[Interest] Qt free software policy

Thiago Macieira thiago.macieira at intel.com
Mon Aug 19 08:29:58 CEST 2019

On Sunday, 18 August 2019 17:16:17 PDT Roland Hughes wrote:
> >> To start with, there is no version of OpenSSL which is secure. Whoever
> >> is using Qt just because it makes using SSL easy(ier) shouldn't be using
> >> Qt anyway because they are releasing an insecure app they incorrectly
> >> feel is secure.
> > 
> > That's very disingenuous.
> Honestly, it is a _completely_ accurate statement. Hopefully you had
> time to watch the "60 Minutes" report on "Pegasus" tonight.
> https://www.cbsnews.com/video/ceo-of-israeli-spyware-maker-nso-on-fighting-t
> error-khashoggi-murder-and-saudi-arabia-60-minutes/

You're going from disingenuous to actively counterproductive.

We know OpenSSL has problems. My point is that all problems are fixed as soon 
as they are known. We can't prove mathematically that there are no problems, 
so the best we can do is fix as soon as possible and upgrade.

And there's no better option.

I never claimed that using OpenSSL will make your software magically secure. 
Flaws elsewhere in your software or in other software can be attack vectors 
and bypass the best security that OpenSSL can provide.

I'm saying that using an old version that has known security issues would be 
irresponsible (unless you mitigated them yourself).

> There are others out there which cut through SSL like a hot knife
> through warm butter.

Indeed. Almost all attacks against SSL have been side-channel attacks of one 
form or another. The crypto itself has never been broken.

But that's not a reason to throw your arms up and give up.

> You can create your own without an ocean of effort. I've explained _how_
> to do it several times in this group. JUST BE SURE TO READ THE PATENTS

Quick note: before reading any patents, consult your lawyer.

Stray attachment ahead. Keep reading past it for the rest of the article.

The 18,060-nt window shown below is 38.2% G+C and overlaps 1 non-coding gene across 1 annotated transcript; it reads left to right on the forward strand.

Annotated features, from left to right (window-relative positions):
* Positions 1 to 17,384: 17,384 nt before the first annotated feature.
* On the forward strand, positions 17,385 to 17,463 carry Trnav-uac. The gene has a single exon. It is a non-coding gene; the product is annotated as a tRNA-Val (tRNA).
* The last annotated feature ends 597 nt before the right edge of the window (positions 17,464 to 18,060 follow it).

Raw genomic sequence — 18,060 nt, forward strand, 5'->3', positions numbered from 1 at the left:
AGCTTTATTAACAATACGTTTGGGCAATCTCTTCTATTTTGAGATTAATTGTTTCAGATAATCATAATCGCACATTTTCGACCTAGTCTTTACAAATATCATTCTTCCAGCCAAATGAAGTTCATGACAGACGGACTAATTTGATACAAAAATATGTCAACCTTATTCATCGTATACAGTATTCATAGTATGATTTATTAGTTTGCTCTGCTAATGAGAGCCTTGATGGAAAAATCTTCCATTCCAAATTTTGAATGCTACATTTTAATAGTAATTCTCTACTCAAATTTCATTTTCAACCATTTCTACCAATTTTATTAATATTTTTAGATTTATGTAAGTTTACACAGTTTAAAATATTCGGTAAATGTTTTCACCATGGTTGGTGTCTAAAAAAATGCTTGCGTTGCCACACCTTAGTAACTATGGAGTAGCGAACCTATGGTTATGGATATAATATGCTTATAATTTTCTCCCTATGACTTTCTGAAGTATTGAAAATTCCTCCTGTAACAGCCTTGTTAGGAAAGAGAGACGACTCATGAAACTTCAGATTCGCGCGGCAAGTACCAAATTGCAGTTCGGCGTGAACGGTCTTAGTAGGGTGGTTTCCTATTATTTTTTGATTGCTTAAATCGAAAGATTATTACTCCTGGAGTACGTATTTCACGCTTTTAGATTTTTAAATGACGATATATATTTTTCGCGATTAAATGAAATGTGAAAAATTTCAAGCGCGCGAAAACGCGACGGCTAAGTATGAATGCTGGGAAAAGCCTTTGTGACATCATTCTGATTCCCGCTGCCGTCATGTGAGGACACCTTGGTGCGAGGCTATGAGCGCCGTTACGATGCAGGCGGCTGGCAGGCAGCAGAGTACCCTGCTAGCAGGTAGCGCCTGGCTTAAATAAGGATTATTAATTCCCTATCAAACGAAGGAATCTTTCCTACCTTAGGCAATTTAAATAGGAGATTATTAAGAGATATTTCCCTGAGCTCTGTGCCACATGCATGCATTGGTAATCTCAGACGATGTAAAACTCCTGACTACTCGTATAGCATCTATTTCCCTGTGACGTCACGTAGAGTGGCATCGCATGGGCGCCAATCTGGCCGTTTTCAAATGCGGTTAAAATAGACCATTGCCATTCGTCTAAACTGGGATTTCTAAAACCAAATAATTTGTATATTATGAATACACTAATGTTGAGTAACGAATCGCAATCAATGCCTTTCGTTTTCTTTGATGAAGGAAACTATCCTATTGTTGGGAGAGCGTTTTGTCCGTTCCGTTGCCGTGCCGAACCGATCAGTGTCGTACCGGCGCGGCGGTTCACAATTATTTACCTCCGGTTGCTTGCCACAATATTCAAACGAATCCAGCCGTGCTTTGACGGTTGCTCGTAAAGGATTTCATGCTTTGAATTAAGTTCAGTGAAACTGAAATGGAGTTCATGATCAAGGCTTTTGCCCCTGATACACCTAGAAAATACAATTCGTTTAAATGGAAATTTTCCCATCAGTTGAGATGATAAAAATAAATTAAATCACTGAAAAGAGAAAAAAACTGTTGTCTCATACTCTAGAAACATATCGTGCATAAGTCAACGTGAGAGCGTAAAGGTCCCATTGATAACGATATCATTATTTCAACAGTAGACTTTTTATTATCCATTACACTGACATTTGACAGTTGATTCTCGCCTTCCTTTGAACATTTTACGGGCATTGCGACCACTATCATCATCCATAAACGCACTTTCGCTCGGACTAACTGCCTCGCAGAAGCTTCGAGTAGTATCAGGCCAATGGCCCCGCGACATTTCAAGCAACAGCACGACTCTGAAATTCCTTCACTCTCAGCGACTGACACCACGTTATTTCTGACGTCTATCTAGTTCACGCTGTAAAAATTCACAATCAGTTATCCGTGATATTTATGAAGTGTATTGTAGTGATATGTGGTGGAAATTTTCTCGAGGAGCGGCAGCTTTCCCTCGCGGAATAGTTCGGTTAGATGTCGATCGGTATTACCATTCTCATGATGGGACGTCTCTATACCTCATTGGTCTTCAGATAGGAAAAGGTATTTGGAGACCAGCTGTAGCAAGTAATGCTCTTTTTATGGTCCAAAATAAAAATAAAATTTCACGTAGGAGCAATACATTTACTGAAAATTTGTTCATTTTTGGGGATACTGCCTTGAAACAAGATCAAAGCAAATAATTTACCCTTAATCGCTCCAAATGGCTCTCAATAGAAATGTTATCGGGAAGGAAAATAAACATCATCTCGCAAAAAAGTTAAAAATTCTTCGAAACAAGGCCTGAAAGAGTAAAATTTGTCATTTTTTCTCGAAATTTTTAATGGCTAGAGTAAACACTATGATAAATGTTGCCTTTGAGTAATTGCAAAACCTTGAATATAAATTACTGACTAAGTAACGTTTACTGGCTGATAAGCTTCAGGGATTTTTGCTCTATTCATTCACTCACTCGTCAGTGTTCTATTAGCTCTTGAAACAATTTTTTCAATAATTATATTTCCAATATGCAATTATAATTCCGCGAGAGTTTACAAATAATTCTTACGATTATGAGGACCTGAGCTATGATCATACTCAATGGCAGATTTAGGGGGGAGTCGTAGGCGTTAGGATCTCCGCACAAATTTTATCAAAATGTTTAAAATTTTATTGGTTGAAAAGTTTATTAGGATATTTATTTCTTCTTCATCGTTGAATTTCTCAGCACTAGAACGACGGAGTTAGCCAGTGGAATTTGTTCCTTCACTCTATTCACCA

> > During Nokia days, there was a better alternative because the income
> > wasn't
> > tied to licensing. I don't think the only other source of income
> > (consulting) is sufficient to make it an option.
> It could/would/should be but from what I've seen Qt Company has no idea
> how to do it. There are thousands of consulting companies scanning job
> boards and slapping Qt consultants like me into very profitable
> projects. I've been working with one (mostly) for close to a decade now.
> They keep opening new offices in new cities. Gotta pay that rent somehow.

I somehow think that 25 years of knowledge of the segment and close 
relationship with very big consulting companies like KDAB and ICS would have 
told them if it was enough.

So I think you're wrong. You're probably underestimating how much money they 
could make off consulting alone.

> Getting back the actual topic of this particular thread though, besides
> the relentless ex-wife grubbing for alimony commercial licensing
> situation, the mish-mash of OpenSource licensing is really killing Qt as
> an option at companies who don't have an in-house legal department. Most
> who talk to me about it take one look at the pages which have been
> linked in this thread and say "that's it, we'll use Electron or
> insert-competitor-here."

I wouldn't mind a simpler. clearer model.

> Most everybody wants one single license to read. At 2 they start tuning
> out, at 3 they quit.


PS: Electron, containing Chromium, has FAR MORE licenses inside than Qt. 
Including a copy of FFMPEG, which contains multimedia codecs that may be 

Thiago Macieira - thiago.macieira (AT) intel.com
  Software Architect - Intel System Software Products

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